Certain non-monetary educational, cultural, sporting, and health benefits are non-taxable, with an annual limit of CZK 20,000.

The 2022 minimum statutory limits are CZK 99 for local business trips 5–12 hours long, CZK 151 for trips 12–18 hours long, and CZK 237 for trips exceeding 18 hours per day. The amounts of CZK 99 – CZK 118 for local business trips 5–12 hours long, CZK 151 – CZK 182 for trips 12–18 hours long, and CZK 237 – CZK 283 for trips exceeding 18 hours per day are tax exempt (no employment income tax and no social security/health insurance contributions) and tax-deductible costs for the employer.

If an employer provides an employee with temporary accommodation, it’s not taxable up to CZK 3,500 per month as long as the arrangement is structured well. If however, the benefit comes as a cash allowance, it is taxable.

As of 2022, employers may provide tax-exempt cash catering allowance up to CZK 82.60 per work shift. This benefit comes in addition to already existing meal vouchers or a company canteen as alternative forms of tax-advantaged catering support.

Tax-Free Allowance in Czech Republic

Tax credits and incentives

Unlike most countries, the Czech Republic has adopted a system of tax credits rather than tax-free allowances, as follows (2021):

  • General personal tax credit: CZK CZK 30,840
  • Dependent spouse tax credit: CZK 24,840 if the spouse lives with the taxpayer and does not have income in excess of CZK 68,000.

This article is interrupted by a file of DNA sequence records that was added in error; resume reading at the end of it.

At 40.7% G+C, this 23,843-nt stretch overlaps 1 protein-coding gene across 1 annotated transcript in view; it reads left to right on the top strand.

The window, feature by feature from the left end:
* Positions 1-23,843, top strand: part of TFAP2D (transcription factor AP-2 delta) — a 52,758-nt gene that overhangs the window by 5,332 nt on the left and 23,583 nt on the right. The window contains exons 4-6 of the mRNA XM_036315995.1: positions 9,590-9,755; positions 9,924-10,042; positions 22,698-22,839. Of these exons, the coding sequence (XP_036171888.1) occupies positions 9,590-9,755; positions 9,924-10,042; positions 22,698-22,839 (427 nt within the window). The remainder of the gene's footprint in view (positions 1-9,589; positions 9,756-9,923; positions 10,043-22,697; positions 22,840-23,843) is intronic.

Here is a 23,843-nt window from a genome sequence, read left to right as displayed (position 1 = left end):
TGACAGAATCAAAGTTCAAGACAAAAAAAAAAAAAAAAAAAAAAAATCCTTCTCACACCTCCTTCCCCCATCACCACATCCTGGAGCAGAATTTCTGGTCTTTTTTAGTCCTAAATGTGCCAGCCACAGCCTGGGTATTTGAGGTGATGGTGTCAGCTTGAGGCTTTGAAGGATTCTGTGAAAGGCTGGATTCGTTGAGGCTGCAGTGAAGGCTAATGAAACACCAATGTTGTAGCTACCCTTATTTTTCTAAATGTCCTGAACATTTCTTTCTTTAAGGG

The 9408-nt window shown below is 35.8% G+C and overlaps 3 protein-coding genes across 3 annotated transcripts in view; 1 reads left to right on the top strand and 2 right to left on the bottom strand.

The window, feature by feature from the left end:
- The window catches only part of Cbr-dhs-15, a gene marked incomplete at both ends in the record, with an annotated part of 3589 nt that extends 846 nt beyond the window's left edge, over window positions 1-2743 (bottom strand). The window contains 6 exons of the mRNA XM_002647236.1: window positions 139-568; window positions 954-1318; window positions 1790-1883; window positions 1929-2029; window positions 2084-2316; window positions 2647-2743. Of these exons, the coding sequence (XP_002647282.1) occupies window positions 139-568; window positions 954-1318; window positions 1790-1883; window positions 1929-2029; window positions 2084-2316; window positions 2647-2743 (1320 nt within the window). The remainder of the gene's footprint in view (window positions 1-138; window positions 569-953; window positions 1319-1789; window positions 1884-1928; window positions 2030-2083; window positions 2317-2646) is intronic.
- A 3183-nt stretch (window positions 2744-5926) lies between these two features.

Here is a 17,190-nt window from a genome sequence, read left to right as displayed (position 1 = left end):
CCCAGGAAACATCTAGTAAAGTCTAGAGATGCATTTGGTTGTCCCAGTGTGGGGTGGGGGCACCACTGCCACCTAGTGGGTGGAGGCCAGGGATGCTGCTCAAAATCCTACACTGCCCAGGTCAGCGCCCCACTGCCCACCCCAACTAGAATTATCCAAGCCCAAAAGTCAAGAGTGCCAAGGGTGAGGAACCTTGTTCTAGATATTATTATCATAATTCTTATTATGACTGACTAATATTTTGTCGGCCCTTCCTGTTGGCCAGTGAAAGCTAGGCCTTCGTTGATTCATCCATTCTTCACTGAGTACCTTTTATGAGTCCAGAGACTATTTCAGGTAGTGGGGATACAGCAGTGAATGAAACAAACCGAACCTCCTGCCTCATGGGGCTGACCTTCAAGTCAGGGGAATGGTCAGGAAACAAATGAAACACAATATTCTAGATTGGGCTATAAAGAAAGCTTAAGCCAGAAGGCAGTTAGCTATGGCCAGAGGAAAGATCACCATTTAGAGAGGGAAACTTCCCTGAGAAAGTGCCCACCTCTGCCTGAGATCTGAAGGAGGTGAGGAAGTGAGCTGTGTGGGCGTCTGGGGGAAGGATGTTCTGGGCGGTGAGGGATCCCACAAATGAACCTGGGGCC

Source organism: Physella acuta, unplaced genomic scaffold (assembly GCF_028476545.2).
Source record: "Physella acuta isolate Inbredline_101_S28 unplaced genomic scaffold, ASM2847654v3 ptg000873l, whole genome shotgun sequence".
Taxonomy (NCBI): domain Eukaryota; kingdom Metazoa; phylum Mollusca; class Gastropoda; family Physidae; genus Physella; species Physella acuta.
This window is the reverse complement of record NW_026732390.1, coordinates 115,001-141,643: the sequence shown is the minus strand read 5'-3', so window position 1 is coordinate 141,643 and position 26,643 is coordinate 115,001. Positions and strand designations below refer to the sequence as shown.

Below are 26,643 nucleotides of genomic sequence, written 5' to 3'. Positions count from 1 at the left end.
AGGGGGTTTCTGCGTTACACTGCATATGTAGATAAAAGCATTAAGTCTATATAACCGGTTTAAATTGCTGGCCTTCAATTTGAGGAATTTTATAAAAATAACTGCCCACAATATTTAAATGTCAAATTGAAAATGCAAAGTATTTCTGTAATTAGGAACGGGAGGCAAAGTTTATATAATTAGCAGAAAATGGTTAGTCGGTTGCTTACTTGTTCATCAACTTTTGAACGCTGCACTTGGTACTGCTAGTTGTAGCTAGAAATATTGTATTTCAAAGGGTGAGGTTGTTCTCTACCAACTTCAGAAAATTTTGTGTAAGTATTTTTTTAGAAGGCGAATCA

• Child tax credit: CZK 15,204 for the first, CZK 22,320 for the second, and CZK 27,840 for the third and each following dependent child (under certain conditions). If the total tax is lower than the respective child credit, the taxpayer will receive a special tax bonus equal to the difference between the child allowances and one’s tax liability. As of 2021, there is no longer a maximum amount of tax bonus.
  • Deduction for placement of a child in a pre-school facility: Actual provable expenses up to the annual limit of CZK 15,200.
  • Disability tax credit: CZK 2,520, CZK 5,040, or CZK 16,140 (determined by disability severity).
  • Student tax credit: CZK 4,020 (for regular students up to 26 years old and university-level doctoral students up to 28 years old).

These tax credits lower the tax liability. Tax deductions modify the tax base only (reducing the liability by 15%–23% of the deduction only).

Employment expenses

No deductions are provided for expenses connected to taxable income from employment. However, reimbursements for travel expenses are exempt from tax, as long as they don’t exceed certain limits.

Personal deductions

Charitable contributions

Donations that finance science, education, culture, etc., are deductible for an individual if it’s between 2% (or minimum CZK 1,000) and 15% of the tax base (for 2021, the max limit was temporarily increased to 30% of the tax base).
Donating blood in the Czech Republic is also seen as a form of charitable donation. It’s valued at CZK 3,000 per collection.

Mortgage interest deduction

A deduction for the interest paid on mortgages is applicable under several strict conditions and is up to CZK 150,000 per year for housing needs “procured” after 1 January 2021, calculated on a monthly basis.

Life insurance premiums

A deduction for private contributions made on life insurance is applicable under certain conditions and is up to CZK 24,000 per year.

Private pension insurance

A deduction for private contributions made to a private pension insurance fund is applicable under certain conditions and is up to CZK 24,000 per year.

This page was last updated on 
22 September, 2022,